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August, Back-To-School, and the Fall Season Ahead of Us

We’ve heard it once, and then many times over that the year 2020 has been unanticipated and unprecedented. It felt like yesterday when we were officially facing a pandemic, and here we are now finishing up the summer season and with students across America going back to school. There’s an option for going to school in-person or virtually, but whichever the case, a lot of people will face adjusting to working routines and look forward to more unknowns as the Fall season arrives.

What does this observation have to do with our health? For starters, self-care is an ongoing thing and a habit. Similar to how students are developing their systems of waking up earlier in the morning and keeping focused in class, everyone should have their daily habits in place to nourish their bodies, have adequate rest, and adhere to advise from their healthcare providers. Engaging in physical activity should not be a cyclical habit occurring in New Year Resolution January, as we time and time again see every year with a spike in gym membership enrollments [1]. You can beat the crowds by keeping a consistent habit of walking and running outdoors and lifting at the comforts in your own home year-round.

Eating healthy is another important and vital habit that should be routine. Self offers wonderful advice on making your own meal plans: (1) Don’t skip meals, (2) Hydrate throughout the day, (3) Have whole foods that grow from the ground, (4) Read the nutrition label to be informed of food content, (6) Beware of added sugars, and (7) Don’t forget to treat yourself once in a while [2]. Having whole foods is particularly important because fruits and vegetables typically require you to chew before you ingest.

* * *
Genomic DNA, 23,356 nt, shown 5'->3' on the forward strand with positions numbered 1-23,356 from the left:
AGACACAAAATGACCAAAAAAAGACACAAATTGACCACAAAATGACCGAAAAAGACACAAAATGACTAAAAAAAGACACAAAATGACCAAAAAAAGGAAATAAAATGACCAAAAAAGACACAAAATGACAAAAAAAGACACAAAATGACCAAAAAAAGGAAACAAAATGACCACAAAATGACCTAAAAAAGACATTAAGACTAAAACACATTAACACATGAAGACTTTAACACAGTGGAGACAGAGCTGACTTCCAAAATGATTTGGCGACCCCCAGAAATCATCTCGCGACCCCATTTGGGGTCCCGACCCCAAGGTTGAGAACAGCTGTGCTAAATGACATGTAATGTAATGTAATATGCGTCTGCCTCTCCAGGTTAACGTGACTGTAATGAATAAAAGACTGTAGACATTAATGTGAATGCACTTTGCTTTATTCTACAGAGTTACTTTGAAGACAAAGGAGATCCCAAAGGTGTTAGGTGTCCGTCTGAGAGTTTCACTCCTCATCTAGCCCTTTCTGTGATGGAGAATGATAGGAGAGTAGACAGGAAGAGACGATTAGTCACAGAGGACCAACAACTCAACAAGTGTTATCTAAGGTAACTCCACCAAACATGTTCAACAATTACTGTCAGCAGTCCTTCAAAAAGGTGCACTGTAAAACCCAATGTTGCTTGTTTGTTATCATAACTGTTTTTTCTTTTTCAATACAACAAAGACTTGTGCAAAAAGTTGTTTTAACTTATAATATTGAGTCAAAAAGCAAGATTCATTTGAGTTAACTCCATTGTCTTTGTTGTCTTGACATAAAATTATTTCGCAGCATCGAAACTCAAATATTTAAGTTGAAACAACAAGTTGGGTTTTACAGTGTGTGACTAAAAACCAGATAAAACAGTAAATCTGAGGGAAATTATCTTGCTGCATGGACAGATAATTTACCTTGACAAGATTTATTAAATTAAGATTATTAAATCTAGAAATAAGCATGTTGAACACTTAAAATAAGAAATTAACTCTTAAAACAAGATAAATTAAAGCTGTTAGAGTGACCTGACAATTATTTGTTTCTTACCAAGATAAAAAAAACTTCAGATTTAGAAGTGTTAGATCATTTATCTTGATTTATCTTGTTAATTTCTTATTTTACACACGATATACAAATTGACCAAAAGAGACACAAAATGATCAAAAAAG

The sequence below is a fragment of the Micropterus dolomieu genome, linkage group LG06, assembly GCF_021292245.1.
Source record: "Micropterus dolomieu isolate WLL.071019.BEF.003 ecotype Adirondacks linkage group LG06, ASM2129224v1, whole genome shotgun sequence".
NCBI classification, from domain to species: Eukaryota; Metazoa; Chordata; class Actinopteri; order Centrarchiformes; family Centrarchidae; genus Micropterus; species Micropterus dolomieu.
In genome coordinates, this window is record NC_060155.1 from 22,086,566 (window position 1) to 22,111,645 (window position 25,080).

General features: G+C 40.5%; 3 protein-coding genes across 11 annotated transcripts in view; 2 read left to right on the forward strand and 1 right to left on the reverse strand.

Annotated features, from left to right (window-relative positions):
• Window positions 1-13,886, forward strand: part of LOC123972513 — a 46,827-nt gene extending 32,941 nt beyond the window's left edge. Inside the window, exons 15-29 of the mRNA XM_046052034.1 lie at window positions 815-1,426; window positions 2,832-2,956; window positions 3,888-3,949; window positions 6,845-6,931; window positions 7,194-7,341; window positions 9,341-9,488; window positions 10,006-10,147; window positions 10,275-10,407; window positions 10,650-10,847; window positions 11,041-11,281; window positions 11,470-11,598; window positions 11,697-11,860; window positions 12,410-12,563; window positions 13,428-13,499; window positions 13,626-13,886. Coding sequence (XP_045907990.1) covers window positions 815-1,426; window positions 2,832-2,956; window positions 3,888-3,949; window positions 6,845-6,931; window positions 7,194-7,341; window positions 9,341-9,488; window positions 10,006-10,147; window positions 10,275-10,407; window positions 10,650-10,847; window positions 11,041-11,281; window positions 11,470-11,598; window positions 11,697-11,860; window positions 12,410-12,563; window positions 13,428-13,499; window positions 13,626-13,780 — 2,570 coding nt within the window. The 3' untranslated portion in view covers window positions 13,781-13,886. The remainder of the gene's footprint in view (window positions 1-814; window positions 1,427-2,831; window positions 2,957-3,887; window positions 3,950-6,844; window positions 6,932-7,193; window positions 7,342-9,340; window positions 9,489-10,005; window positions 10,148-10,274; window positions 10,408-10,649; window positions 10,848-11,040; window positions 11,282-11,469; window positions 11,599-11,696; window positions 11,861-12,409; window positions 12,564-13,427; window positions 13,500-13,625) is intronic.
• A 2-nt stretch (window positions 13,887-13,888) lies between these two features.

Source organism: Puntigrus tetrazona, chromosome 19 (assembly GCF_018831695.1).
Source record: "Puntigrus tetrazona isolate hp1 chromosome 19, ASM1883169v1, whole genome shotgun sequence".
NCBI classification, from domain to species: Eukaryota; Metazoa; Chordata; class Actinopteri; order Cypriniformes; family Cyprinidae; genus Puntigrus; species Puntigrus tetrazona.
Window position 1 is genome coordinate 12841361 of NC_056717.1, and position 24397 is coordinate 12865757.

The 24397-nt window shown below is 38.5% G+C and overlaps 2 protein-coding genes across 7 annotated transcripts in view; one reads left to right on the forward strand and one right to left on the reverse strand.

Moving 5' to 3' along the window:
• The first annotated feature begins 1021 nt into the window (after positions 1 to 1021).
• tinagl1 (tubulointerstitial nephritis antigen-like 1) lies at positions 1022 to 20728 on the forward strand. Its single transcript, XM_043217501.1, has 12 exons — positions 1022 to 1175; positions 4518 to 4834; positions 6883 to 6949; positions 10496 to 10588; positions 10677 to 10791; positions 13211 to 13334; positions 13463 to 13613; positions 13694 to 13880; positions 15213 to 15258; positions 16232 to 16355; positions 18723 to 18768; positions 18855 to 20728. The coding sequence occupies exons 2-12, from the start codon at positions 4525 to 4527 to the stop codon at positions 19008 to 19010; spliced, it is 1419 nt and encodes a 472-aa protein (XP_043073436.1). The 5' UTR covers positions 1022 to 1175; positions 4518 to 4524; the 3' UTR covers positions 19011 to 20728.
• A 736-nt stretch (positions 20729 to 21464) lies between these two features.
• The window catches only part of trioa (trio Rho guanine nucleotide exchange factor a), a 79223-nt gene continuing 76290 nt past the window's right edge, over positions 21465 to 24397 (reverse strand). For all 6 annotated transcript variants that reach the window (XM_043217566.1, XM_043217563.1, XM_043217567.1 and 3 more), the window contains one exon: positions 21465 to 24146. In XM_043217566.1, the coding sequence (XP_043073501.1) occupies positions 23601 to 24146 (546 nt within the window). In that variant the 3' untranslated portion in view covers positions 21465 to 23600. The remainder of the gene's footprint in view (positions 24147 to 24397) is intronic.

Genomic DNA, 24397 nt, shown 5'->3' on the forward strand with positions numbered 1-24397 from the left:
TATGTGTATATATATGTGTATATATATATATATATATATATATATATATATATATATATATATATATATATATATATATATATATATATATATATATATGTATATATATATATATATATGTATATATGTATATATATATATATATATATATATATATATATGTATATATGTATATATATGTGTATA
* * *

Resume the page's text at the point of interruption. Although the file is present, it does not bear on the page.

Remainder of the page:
Notice how fast-food restaurants prepare foods such as burgers, fries, sandwiches, and pizza that are soft and easy to chew that you can literally breathe in your food. Even the hard tacos are not that “hard” at all. This is one of the food properties that can leave you feeling wanting more, and the “full” feeling may not be triggered. Healthful alternatives include whole-grain pasta mixed with vegetables like broccoli and lettuce with a piece of fruit that can do wonders to your health when made consistently over time.

Finally, as you go about your day and might schedule a visit with your doctor once or twice a year, know that your health and outcomes really depends on you. There really is no quick fix or silver bullet as we allude to the previous post on vitamins. The valuable pieces of information that you could gain from your healthcare provider are where your health status stands at the time of visit. What happens beyond the walls of the clinic is really up to you. Strive to commit to an exercise and diet plan every day, and you will likely see results.

References

[1] Poon, L. (2019). The rise and fall of new year’s fitness resolutions, in 5 charts. Retrieved from https://www.bloomberg.com/news/articles/2019-01-16/here-s-how-quickly-people-ditch-weight-loss-resolutions

[2] Cohen, M. (2018). How to eat healthy: 25 easy ways to eat healthier every day. Retrieved from https://www.self.com/story/20-ways-to-eat-healthier

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